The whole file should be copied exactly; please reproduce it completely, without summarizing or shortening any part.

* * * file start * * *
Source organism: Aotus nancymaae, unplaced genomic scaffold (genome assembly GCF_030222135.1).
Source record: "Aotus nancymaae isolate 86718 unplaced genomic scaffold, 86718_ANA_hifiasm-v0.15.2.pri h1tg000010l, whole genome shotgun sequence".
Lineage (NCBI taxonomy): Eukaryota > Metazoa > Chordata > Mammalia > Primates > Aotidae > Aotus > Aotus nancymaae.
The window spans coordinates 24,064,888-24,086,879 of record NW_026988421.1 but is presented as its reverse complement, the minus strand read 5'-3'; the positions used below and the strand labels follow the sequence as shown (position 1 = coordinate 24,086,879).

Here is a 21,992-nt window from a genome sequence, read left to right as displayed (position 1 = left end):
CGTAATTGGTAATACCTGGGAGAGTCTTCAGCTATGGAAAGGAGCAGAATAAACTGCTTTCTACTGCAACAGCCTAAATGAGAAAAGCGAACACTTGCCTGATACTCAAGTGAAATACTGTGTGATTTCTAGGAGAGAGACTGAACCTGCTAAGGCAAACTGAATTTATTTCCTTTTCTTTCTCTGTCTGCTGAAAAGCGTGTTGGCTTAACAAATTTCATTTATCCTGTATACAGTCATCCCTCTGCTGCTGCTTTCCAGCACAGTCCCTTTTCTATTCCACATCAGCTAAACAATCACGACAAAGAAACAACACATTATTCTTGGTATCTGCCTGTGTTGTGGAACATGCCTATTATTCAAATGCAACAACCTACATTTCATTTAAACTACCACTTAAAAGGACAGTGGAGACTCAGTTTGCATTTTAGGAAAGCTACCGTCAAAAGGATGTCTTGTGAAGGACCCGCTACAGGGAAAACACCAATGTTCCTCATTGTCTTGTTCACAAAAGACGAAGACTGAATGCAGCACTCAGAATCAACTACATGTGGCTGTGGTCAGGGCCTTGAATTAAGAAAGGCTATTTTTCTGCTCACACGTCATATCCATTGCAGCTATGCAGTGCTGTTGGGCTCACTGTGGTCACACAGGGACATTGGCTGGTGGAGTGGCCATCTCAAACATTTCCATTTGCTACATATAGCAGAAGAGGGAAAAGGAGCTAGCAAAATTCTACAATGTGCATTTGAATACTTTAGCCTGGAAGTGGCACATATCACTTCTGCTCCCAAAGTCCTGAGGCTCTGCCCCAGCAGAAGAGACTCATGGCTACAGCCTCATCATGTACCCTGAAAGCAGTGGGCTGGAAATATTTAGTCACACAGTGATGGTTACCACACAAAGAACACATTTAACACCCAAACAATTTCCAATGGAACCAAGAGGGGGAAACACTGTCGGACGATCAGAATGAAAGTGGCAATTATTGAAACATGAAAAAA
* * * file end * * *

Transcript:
Source organism: Aotus nancymaae, unplaced genomic scaffold (genome assembly GCF_030222135.1).
Source record: "Aotus nancymaae isolate 86718 unplaced genomic scaffold, 86718_ANA_hifiasm-v0.15.2.pri h1tg000010l, whole genome shotgun sequence".
Lineage (NCBI taxonomy): Eukaryota > Metazoa > Chordata > Mammalia > Primates > Aotidae > Aotus > Aotus nancymaae.
The window spans coordinates 24,064,888-24,086,879 of record NW_026988421.1 but is presented as its reverse complement, the minus strand read 5'-3'; the positions used below and the strand labels follow the sequence as shown (position 1 = coordinate 24,086,879).

Here is a 21,992-nt window from a genome sequence, read left to right as displayed (position 1 = left end):
CGTAATTGGTAATACCTGGGAGAGTCTTCAGCTATGGAAAGGAGCAGAATAAACTGCTTTCTACTGCAACAGCCTAAATGAGAAAAGCGAACACTTGCCTGATACTCAAGTGAAATACTGTGTGATTTCTAGGAGAGAGACTGAACCTGCTAAGGCAAACTGAATTTATTTCCTTTTCTTTCTCTGTCTGCTGAAAAGCGTGTTGGCTTAACAAATTTCATTTATCCTGTATACAGTCATCCCTCTGCTGCTGCTTTCCAGCACAGTCCCTTTTCTATTCCACATCAGCTAAACAATCACGACAAAGAAACAACACATTATTCTTGGTATCTGCCTGTGTTGTGGAACATGCCTATTATTCAAATGCAACAACCTACATTTCATTTAAACTACCACTTAAAAGGACAGTGGAGACTCAGTTTGCATTTTAGGAAAGCTACCGTCAAAAGGATGTCTTGTGAAGGACCCGCTACAGGGAAAACACCAATGTTCCTCATTGTCTTGTTCACAAAAGACGAAGACTGAATGCAGCACTCAGAATCAACTACATGTGGCTGTGGTCAGGGCCTTGAATTAAGAAAGGCTATTTTTCTGCTCACACGTCATATCCATTGCAGCTATGCAGTGCTGTTGGGCTCACTGTGGTCACACAGGGACATTGGCTGGTGGAGTGGCCATCTCAAACATTTCCATTTGCTACATATAGCAGAAGAGGGAAAAGGAGCTAGCAAAATTCTACAATGTGCATTTGAATACTTTAGCCTGGAAGTGGCACATATCACTTCTGCTCCCAAAGTCCTGAGGCTCTGCCCCAGCAGAAGAGACTCATGGCTACAGCCTCATCATGTACCCTGAAAGCAGTGGGCTGGAAATATTTAGTCACACAGTGATGGTTACCACACAAAGAACACATTTAACACCCAAACAATTTCCAATGGAACCAAGAGGGGGAAACACTGTCGGACGATCAGAATGAAAGTGGCAATTATTGAAACATGAAAAAA